Our recent work examines the evidence for the view that food prices are driven by oil prices (Baumeister and Kilian 2013). It is useful to examine the data first. For example, we show that, contrary to popular views, there has been no systematic increase since 2006 in the volatility of the real prices of food commodities, and only a minor increase in the volatility of US retail food prices. In fact, the volatility of the growth rate in the real price of rice and soybeans actually fell, while that of corn increased by only 11%. The largest increase in price volatility, 29%, occurred not in corn – which presumably would be most affected by biofuel policies – but in wheat.Retail food prices vs. food commodity prices
In addition, there is no evidence that US retail food prices closely track oil prices before or after the change in US biofuel policies in May 2006. Notwithstanding substantial variation in the real price of crude oil, indices of the real retail price of food faced by US consumers remained remarkably stable over time – even after the shift in US biofuel policies. For example, after adjusting for inflation, the retail price of food in the US since 2006 has grown at a modest average rate of 1% per year.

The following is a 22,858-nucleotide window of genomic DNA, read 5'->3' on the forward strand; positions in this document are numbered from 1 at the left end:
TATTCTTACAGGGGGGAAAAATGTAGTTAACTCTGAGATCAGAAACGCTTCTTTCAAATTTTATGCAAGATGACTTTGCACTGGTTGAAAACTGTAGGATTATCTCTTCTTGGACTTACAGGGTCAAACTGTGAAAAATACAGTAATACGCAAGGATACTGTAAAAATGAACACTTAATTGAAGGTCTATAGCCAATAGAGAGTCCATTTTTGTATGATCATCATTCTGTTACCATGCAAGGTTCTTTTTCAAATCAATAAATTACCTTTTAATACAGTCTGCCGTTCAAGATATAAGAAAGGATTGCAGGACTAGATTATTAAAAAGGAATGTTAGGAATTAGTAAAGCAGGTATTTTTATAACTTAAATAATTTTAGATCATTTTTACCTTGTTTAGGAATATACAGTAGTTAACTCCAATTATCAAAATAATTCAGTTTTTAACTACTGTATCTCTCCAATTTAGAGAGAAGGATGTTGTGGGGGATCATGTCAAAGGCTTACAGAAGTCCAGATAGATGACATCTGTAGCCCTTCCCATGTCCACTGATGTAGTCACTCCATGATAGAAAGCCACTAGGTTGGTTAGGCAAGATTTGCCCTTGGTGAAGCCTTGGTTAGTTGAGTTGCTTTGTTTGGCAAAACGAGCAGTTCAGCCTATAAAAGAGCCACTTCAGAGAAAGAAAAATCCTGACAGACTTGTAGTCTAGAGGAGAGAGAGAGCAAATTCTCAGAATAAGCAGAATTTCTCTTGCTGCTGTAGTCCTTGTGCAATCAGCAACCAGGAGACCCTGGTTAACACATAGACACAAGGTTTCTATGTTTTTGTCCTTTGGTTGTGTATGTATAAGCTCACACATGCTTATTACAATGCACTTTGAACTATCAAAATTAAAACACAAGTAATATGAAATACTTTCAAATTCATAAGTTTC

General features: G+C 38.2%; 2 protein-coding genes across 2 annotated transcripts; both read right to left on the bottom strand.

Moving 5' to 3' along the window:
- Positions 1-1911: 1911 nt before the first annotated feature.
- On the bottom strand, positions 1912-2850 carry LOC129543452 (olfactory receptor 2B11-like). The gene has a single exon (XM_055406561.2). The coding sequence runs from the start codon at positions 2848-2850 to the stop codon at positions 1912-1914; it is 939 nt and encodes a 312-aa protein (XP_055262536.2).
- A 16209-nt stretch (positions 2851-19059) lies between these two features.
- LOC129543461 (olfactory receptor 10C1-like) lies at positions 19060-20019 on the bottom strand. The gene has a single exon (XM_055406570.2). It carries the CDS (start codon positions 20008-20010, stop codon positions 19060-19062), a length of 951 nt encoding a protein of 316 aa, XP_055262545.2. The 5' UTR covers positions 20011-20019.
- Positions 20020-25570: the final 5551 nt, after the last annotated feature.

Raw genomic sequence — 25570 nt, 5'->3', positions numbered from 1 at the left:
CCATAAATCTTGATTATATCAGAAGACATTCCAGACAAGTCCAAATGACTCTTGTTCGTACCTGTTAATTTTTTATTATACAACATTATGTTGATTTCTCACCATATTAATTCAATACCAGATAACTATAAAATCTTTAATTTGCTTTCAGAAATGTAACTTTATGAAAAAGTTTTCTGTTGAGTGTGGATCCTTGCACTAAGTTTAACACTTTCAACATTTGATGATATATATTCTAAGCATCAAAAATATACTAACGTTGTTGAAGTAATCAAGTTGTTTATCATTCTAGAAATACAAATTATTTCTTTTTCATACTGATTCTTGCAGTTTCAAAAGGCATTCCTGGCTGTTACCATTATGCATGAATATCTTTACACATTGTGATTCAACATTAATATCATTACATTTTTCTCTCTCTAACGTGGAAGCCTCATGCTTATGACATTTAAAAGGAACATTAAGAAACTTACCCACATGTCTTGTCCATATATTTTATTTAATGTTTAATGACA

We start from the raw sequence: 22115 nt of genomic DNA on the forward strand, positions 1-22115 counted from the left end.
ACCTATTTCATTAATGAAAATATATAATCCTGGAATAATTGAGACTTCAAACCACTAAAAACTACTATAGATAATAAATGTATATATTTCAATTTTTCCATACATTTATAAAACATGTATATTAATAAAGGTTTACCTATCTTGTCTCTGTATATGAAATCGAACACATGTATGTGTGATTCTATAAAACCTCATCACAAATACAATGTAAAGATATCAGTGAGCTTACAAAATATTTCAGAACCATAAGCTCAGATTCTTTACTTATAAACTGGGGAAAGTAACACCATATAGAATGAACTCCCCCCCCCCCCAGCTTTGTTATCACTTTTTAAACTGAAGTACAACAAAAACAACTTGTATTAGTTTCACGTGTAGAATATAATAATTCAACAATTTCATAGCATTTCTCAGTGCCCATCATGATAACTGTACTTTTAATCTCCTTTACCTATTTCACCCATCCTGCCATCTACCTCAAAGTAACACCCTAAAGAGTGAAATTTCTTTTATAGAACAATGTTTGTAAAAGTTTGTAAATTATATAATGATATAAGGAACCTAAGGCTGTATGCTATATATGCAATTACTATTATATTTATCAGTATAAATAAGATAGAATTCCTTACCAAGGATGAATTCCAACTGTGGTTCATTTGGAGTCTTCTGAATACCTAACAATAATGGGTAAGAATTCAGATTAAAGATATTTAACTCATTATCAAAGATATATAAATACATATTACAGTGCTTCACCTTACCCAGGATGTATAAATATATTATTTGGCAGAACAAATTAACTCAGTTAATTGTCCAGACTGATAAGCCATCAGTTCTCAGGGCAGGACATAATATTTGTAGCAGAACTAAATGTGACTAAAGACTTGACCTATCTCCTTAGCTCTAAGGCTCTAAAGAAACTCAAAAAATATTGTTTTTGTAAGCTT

However, somewhat different results hold for the real prices of major food commodities produced in the US, such as corn, wheat, soybeans, and rice, which closely mirror food commodity prices in global markets. Corn and soybeans experienced average real price increases of between 12% and 15% per year after May 2006, while the real prices of wheat and rice grew at an annual rate of 7%. Most livestock prices experienced average real increases closer to 4%. Hence, the distinction between retail food prices and the prices received by farmers for grain crops and for livestock is important.